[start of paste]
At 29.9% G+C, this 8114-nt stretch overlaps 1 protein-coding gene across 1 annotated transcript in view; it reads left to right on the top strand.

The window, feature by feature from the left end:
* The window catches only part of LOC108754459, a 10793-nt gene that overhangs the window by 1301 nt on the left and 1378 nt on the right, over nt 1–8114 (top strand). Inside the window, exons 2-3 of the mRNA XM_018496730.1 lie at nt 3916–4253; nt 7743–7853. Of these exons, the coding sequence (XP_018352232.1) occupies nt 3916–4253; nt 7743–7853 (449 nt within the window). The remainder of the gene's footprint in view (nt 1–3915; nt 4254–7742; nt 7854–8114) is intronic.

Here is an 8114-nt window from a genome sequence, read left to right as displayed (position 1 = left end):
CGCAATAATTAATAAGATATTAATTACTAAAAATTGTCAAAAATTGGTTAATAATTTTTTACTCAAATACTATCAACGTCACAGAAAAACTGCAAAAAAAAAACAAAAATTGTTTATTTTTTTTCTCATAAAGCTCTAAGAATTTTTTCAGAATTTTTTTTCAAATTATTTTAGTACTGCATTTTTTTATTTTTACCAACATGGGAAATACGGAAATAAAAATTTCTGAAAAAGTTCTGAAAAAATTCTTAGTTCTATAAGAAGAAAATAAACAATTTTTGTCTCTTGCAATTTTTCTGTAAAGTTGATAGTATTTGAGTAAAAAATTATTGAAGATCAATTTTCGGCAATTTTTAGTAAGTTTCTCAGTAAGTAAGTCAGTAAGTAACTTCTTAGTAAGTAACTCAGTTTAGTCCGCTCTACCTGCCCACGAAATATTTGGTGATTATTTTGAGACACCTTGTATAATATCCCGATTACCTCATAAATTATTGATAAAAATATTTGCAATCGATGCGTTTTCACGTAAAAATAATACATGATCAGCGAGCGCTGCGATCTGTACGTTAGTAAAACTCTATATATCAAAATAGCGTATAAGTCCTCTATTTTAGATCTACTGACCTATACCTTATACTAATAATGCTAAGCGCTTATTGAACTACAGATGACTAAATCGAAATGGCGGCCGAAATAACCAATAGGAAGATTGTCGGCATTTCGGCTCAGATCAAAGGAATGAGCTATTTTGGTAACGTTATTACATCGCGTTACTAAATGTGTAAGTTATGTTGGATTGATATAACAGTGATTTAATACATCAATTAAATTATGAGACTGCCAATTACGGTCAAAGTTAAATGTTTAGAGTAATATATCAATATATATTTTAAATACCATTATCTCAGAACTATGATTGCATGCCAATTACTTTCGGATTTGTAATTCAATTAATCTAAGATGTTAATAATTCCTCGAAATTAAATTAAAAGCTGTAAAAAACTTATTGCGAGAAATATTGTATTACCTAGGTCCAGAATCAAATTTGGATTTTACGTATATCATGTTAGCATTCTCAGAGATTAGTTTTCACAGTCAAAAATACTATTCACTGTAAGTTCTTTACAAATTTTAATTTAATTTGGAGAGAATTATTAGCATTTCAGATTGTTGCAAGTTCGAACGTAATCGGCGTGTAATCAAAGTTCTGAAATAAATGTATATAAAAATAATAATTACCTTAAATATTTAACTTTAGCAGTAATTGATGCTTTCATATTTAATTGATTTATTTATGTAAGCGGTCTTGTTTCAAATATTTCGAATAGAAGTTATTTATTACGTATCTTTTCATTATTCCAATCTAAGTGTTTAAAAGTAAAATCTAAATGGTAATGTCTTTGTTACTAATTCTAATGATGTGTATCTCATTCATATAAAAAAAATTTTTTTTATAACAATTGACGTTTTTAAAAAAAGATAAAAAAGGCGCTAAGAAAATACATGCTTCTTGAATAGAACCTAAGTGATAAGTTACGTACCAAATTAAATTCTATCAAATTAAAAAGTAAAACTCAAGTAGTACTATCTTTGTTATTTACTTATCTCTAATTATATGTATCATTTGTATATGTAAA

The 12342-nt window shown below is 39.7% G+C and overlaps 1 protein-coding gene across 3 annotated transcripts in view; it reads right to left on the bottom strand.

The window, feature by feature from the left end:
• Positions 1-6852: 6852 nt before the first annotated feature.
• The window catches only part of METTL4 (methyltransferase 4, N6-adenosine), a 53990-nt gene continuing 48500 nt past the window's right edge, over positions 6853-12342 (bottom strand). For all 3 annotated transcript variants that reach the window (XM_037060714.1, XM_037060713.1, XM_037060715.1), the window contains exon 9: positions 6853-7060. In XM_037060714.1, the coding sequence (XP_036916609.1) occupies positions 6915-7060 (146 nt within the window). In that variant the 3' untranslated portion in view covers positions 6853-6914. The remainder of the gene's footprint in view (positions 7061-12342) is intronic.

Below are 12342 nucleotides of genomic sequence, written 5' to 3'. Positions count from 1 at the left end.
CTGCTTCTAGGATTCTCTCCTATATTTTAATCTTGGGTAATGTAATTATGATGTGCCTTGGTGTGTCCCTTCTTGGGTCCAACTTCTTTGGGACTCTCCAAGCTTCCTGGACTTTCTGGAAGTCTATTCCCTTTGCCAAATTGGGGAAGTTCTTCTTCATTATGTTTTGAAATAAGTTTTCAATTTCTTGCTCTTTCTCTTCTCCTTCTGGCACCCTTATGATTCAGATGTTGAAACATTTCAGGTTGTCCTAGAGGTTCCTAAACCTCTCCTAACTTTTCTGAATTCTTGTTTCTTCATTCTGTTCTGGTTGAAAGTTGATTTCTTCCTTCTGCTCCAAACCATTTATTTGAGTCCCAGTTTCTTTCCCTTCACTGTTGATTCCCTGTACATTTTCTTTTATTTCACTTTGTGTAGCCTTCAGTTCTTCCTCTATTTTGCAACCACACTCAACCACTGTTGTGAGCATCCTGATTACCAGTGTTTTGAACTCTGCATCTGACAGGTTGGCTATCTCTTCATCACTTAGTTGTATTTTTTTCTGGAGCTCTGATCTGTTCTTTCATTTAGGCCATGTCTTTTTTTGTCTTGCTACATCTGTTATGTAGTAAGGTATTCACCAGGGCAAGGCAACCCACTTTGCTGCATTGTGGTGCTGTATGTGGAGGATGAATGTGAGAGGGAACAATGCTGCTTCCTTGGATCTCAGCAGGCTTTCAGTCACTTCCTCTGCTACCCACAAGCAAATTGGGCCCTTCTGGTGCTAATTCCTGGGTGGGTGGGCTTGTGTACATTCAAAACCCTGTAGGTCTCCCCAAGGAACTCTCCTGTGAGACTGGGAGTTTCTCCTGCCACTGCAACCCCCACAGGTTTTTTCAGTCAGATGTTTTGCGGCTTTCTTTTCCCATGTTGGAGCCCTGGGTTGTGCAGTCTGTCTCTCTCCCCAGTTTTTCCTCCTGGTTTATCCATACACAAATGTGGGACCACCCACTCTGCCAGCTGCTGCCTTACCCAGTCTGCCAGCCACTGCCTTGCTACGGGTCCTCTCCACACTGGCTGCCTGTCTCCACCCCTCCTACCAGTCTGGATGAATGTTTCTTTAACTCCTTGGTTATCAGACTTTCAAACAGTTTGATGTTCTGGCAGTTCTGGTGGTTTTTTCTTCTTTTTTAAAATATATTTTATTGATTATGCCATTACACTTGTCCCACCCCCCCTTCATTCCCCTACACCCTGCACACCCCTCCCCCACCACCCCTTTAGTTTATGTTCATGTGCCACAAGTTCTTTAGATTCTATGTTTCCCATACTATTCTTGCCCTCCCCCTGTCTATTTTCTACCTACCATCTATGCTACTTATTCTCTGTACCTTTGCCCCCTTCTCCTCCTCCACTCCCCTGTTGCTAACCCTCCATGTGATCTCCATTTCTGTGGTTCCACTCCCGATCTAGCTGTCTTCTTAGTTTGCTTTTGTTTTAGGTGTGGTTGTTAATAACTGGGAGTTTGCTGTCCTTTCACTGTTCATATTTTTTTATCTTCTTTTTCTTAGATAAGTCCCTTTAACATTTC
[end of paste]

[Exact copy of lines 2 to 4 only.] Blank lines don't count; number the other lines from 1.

The window, feature by feature from the left end:
* The window catches only part of LOC108754459, a 10793-nt gene that overhangs the window by 1301 nt on the left and 1378 nt on the right, over nt 1–8114 (top strand). Inside the window, exons 2-3 of the mRNA XM_018496730.1 lie at nt 3916–4253; nt 7743–7853. Of these exons, the coding sequence (XP_018352232.1) occupies nt 3916–4253; nt 7743–7853 (449 nt within the window). The remainder of the gene's footprint in view (nt 1–3915; nt 4254–7742; nt 7854–8114) is intronic.

Here is an 8114-nt window from a genome sequence, read left to right as displayed (position 1 = left end):